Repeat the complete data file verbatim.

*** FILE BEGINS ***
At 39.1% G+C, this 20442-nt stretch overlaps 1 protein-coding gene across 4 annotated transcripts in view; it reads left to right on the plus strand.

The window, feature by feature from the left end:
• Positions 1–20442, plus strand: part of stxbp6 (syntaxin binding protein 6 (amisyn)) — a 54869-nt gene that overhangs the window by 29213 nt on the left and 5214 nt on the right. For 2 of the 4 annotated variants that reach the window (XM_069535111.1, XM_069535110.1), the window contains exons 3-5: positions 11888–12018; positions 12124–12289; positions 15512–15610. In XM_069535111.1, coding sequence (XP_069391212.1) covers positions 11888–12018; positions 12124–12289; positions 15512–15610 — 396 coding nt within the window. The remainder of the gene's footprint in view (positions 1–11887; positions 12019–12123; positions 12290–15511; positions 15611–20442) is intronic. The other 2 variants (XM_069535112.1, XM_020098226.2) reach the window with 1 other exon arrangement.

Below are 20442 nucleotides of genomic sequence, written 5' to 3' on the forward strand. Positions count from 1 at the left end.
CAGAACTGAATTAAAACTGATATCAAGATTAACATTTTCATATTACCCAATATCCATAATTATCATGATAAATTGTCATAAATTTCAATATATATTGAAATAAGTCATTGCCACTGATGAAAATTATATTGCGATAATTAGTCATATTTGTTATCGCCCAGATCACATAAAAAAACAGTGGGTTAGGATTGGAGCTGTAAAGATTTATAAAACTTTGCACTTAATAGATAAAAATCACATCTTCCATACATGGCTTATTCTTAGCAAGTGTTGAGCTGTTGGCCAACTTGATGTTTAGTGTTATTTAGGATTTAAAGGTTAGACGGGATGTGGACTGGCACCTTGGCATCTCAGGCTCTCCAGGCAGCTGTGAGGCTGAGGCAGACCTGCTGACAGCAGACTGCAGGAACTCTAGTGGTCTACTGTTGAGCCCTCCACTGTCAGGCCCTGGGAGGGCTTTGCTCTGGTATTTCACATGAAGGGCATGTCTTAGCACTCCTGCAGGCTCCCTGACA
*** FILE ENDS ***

At 39.1% G+C, this 20442-nt stretch overlaps 1 protein-coding gene across 4 annotated transcripts in view; it reads left to right on the plus strand.

The window, feature by feature from the left end:
• Positions 1–20442, plus strand: part of stxbp6 (syntaxin binding protein 6 (amisyn)) — a 54869-nt gene that overhangs the window by 29213 nt on the left and 5214 nt on the right. For 2 of the 4 annotated variants that reach the window (XM_069535111.1, XM_069535110.1), the window contains exons 3-5: positions 11888–12018; positions 12124–12289; positions 15512–15610. In XM_069535111.1, coding sequence (XP_069391212.1) covers positions 11888–12018; positions 12124–12289; positions 15512–15610 — 396 coding nt within the window. The remainder of the gene's footprint in view (positions 1–11887; positions 12019–12123; positions 12290–15511; positions 15611–20442) is intronic. The other 2 variants (XM_069535112.1, XM_020098226.2) reach the window with 1 other exon arrangement.

Below are 20442 nucleotides of genomic sequence, written 5' to 3' on the forward strand. Positions count from 1 at the left end.
CAGAACTGAATTAAAACTGATATCAAGATTAACATTTTCATATTACCCAATATCCATAATTATCATGATAAATTGTCATAAATTTCAATATATATTGAAATAAGTCATTGCCACTGATGAAAATTATATTGCGATAATTAGTCATATTTGTTATCGCCCAGATCACATAAAAAAACAGTGGGTTAGGATTGGAGCTGTAAAGATTTATAAAACTTTGCACTTAATAGATAAAAATCACATCTTCCATACATGGCTTATTCTTAGCAAGTGTTGAGCTGTTGGCCAACTTGATGTTTAGTGTTATTTAGGATTTAAAGGTTAGACGGGATGTGGACTGGCACCTTGGCATCTCAGGCTCTCCAGGCAGCTGTGAGGCTGAGGCAGACCTGCTGACAGCAGACTGCAGGAACTCTAGTGGTCTACTGTTGAGCCCTCCACTGTCAGGCCCTGGGAGGGCTTTGCTCTGGTATTTCACATGAAGGGCATGTCTTAGCACTCCTGCAGGCTCCCTGACA